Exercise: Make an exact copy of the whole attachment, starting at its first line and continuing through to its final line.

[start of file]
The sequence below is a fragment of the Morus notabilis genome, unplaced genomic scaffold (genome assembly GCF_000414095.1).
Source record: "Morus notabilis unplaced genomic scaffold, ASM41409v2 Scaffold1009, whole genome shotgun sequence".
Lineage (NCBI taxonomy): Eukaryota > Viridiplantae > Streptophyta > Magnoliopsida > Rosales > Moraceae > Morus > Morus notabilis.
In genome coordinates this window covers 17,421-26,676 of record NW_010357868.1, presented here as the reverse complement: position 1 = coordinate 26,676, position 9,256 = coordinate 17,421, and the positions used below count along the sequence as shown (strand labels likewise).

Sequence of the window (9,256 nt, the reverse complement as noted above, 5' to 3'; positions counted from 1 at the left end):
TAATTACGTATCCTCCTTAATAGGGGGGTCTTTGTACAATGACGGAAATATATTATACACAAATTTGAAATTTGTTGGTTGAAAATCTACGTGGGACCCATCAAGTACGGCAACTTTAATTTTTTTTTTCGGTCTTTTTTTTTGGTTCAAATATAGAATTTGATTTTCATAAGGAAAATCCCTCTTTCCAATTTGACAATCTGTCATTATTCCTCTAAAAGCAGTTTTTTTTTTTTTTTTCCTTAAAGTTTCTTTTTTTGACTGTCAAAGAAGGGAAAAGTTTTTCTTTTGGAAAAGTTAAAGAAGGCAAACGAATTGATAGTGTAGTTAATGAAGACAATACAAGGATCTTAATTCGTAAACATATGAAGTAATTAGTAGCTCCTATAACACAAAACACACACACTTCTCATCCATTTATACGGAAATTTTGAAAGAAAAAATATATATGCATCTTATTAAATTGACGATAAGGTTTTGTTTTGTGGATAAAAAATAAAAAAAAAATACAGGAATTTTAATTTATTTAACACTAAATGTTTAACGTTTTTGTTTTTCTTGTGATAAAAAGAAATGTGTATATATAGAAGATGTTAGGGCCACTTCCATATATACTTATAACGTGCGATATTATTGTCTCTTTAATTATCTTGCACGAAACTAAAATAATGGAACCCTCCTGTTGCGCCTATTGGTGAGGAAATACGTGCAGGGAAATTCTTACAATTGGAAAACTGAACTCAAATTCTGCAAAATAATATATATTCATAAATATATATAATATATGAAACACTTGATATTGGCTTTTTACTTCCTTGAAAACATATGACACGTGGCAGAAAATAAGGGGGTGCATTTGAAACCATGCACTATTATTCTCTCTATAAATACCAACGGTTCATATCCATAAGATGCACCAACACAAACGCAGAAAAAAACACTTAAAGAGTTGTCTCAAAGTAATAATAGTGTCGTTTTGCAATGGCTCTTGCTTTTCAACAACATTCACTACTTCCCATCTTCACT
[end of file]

The sequence below is a fragment of the Morus notabilis genome, unplaced genomic scaffold (genome assembly GCF_000414095.1).
Source record: "Morus notabilis unplaced genomic scaffold, ASM41409v2 Scaffold1009, whole genome shotgun sequence".
Lineage (NCBI taxonomy): Eukaryota > Viridiplantae > Streptophyta > Magnoliopsida > Rosales > Moraceae > Morus > Morus notabilis.
In genome coordinates this window covers 17,421-26,676 of record NW_010357868.1, presented here as the reverse complement: position 1 = coordinate 26,676, position 9,256 = coordinate 17,421, and the positions used below count along the sequence as shown (strand labels likewise).

Sequence of the window (9,256 nt, the reverse complement as noted above, 5' to 3'; positions counted from 1 at the left end):
TAATTACGTATCCTCCTTAATAGGGGGGTCTTTGTACAATGACGGAAATATATTATACACAAATTTGAAATTTGTTGGTTGAAAATCTACGTGGGACCCATCAAGTACGGCAACTTTAATTTTTTTTTTCGGTCTTTTTTTTTGGTTCAAATATAGAATTTGATTTTCATAAGGAAAATCCCTCTTTCCAATTTGACAATCTGTCATTATTCCTCTAAAAGCAGTTTTTTTTTTTTTTTTCCTTAAAGTTTCTTTTTTTGACTGTCAAAGAAGGGAAAAGTTTTTCTTTTGGAAAAGTTAAAGAAGGCAAACGAATTGATAGTGTAGTTAATGAAGACAATACAAGGATCTTAATTCGTAAACATATGAAGTAATTAGTAGCTCCTATAACACAAAACACACACACTTCTCATCCATTTATACGGAAATTTTGAAAGAAAAAATATATATGCATCTTATTAAATTGACGATAAGGTTTTGTTTTGTGGATAAAAAATAAAAAAAAAATACAGGAATTTTAATTTATTTAACACTAAATGTTTAACGTTTTTGTTTTTCTTGTGATAAAAAGAAATGTGTATATATAGAAGATGTTAGGGCCACTTCCATATATACTTATAACGTGCGATATTATTGTCTCTTTAATTATCTTGCACGAAACTAAAATAATGGAACCCTCCTGTTGCGCCTATTGGTGAGGAAATACGTGCAGGGAAATTCTTACAATTGGAAAACTGAACTCAAATTCTGCAAAATAATATATATTCATAAATATATATAATATATGAAACACTTGATATTGGCTTTTTACTTCCTTGAAAACATATGACACGTGGCAGAAAATAAGGGGGTGCATTTGAAACCATGCACTATTATTCTCTCTATAAATACCAACGGTTCATATCCATAAGATGCACCAACACAAACGCAGAAAAAAACACTTAAAGAGTTGTCTCAAAGTAATAATAGTGTCGTTTTGCAATGGCTCTTGCTTTTCAACAACATTCACTACTTCCCATCTTCACT